In 1965, the States could be divided into two groups:those with a recent history of voting tests and low voterregistration and turnout, and those without those characteristics. Congress based its coverage formula on thatdistinction. Today the Nation is no longer divided along those lines, yet the Voting Rights Act continues to treat itas if it were.
In defending the coverage formula, the Government, the intervenors, and the dissent also rely heavily on data fromt he record that they claim justify disparate coverage. Congress compiled thousands of pages of evidence before reauthorizing the Voting Rights Act. The court below and the parties have debated what that record shows—they have gone back and forth about whether to compare covered to noncovered jurisdictions as blocks, how to disaggregate the data State by State, how to weigh §2 cases as evidence of ongoing discrimination, and whether to consider evidence not before Congress, among other issues. Compare, e.g., 679 F. 3d, at 873-883 (case below), with id., at 889-902 (Williams, J., dissenting). Regardless of how to look at the record, however, no one can fairly saythat it shows anything approaching the “pervasive,” “flagrant,” “widespread,” and “rampant” discrimination that faced Congress in 1965, and that clearly distinguished the covered jurisdictions from the rest of the Nation at thattime. Katzenbach, supra, at 308, 315, 331; Northwest Austin, 557 U. S., at 201.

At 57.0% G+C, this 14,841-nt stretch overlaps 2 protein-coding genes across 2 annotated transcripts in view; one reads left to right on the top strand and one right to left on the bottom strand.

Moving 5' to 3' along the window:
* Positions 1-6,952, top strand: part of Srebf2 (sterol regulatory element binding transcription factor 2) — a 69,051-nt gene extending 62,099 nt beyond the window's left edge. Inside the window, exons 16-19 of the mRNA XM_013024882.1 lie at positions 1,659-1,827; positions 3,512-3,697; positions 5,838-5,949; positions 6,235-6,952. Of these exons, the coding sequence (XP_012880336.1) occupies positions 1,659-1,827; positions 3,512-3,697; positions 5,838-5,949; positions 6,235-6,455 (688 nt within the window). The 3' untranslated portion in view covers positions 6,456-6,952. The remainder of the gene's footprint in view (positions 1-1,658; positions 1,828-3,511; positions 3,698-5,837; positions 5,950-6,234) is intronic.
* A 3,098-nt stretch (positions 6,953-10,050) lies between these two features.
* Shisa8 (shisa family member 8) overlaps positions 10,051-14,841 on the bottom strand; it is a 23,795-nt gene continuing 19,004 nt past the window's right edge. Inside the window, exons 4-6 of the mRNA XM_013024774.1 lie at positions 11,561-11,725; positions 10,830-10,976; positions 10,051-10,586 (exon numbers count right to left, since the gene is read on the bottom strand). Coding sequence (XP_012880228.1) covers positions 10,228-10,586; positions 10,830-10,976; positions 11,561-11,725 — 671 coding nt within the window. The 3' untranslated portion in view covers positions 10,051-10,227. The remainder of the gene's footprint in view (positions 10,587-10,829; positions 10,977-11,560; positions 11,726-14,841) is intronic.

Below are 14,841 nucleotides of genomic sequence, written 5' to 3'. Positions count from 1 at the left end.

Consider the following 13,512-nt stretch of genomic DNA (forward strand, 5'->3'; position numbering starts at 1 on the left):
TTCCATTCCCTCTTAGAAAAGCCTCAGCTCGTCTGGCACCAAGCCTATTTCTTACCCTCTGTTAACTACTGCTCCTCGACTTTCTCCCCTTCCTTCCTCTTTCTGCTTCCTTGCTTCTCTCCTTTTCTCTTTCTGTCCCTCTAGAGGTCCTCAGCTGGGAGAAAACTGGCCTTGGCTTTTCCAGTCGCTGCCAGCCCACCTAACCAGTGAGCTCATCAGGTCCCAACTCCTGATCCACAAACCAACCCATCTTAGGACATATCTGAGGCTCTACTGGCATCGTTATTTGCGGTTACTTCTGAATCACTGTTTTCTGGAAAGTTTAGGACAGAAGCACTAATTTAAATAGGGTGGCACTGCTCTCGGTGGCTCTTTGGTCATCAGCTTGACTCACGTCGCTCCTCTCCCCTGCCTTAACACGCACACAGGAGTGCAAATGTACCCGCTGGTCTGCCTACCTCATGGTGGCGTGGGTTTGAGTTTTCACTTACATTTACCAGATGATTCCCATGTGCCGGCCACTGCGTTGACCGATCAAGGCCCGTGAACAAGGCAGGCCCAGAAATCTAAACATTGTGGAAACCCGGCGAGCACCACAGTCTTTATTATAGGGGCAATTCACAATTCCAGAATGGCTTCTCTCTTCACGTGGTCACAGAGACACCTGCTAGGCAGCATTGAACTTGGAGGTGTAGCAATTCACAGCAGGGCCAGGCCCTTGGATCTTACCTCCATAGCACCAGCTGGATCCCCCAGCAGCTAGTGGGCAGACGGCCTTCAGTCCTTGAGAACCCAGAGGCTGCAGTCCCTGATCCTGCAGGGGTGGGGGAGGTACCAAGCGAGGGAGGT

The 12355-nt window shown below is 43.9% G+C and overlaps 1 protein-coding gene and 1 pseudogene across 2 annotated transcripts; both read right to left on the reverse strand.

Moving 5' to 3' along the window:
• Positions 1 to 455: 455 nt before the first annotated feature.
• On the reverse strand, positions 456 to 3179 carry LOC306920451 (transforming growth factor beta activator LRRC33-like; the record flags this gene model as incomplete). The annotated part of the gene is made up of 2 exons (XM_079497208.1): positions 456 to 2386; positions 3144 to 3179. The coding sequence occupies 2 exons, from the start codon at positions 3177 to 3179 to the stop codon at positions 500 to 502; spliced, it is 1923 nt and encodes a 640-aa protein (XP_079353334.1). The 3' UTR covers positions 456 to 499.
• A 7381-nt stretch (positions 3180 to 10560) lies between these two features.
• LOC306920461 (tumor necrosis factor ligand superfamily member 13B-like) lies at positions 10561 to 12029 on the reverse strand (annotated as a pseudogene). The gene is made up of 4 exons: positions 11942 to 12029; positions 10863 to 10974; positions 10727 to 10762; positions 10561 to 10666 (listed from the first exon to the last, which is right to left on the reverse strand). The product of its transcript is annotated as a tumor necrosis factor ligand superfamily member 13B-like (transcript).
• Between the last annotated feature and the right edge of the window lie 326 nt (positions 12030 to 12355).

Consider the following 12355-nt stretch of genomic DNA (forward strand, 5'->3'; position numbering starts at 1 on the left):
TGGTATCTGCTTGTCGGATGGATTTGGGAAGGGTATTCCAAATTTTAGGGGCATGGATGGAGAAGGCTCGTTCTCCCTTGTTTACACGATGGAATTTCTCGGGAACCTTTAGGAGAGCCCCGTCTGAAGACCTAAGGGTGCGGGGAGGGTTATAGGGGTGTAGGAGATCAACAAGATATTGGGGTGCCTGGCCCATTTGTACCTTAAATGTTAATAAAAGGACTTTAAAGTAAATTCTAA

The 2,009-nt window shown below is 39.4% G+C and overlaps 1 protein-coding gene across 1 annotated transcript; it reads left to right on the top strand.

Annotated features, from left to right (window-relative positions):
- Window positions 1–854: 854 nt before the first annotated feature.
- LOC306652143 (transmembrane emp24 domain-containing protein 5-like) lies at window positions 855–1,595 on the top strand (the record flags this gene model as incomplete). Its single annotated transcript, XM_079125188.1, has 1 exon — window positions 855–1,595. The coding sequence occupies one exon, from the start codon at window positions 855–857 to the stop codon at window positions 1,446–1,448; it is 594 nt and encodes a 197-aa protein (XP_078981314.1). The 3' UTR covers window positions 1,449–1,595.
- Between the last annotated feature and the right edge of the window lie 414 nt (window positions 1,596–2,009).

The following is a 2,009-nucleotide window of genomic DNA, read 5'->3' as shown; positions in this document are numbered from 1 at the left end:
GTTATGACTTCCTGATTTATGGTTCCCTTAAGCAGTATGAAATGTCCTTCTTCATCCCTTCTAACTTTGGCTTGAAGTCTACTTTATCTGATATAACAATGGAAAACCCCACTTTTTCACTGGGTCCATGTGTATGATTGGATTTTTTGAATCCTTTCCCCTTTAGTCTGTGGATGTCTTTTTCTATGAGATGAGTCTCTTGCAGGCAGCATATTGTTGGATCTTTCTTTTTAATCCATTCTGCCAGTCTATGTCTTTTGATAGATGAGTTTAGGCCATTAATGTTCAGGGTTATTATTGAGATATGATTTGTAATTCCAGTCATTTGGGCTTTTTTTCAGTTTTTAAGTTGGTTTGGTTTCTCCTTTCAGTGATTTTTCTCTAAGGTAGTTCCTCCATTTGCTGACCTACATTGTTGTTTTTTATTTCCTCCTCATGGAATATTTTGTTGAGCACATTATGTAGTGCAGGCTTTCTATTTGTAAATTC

But a more fundamental problem remains: Congress did not use the record it compiled to shape a coverage formula grounded in current conditions. It instead reenacted a formula based on 40-year-old facts having no logical relation to the present day. The dissent relies on “secondgeneration barriers,” which are not impediments to the casting of ballots, but rather electoral arrangements that affect the weight of minority votes. That does not cure the problem. Viewing the preclearance requirements as targeting such efforts simply highlights the irrationality of continued reliance on the §4 coverage formula, which is based on voting tests and access to the ballot, not vote dilution. We cannot pretend that we are reviewing an updated statute, or try our hand at updating the statute ourselves, based on the new record compiled by Congress.Contrary to the dissent’s contention, see post, at 23, we are not ignoring the record; we are simply recognizing that it played no role in shaping the statutory formula before us today.
There is no valid reason to insulate the coverage formula from review merely because it was previously enacted 40 years ago. If Congress had started from scratch in 2006, it plainly could not have enacted the present coverage formula. It would have been irrational for Congress to distinguish between States in such a fundamental way based on 40-year-old data, when today’s statistics tell an entirely different story. And it would have been irrational to base coverage on the use of voting tests 40 years ago, when such tests have been illegal since that time. But that is exactly what Congress has done.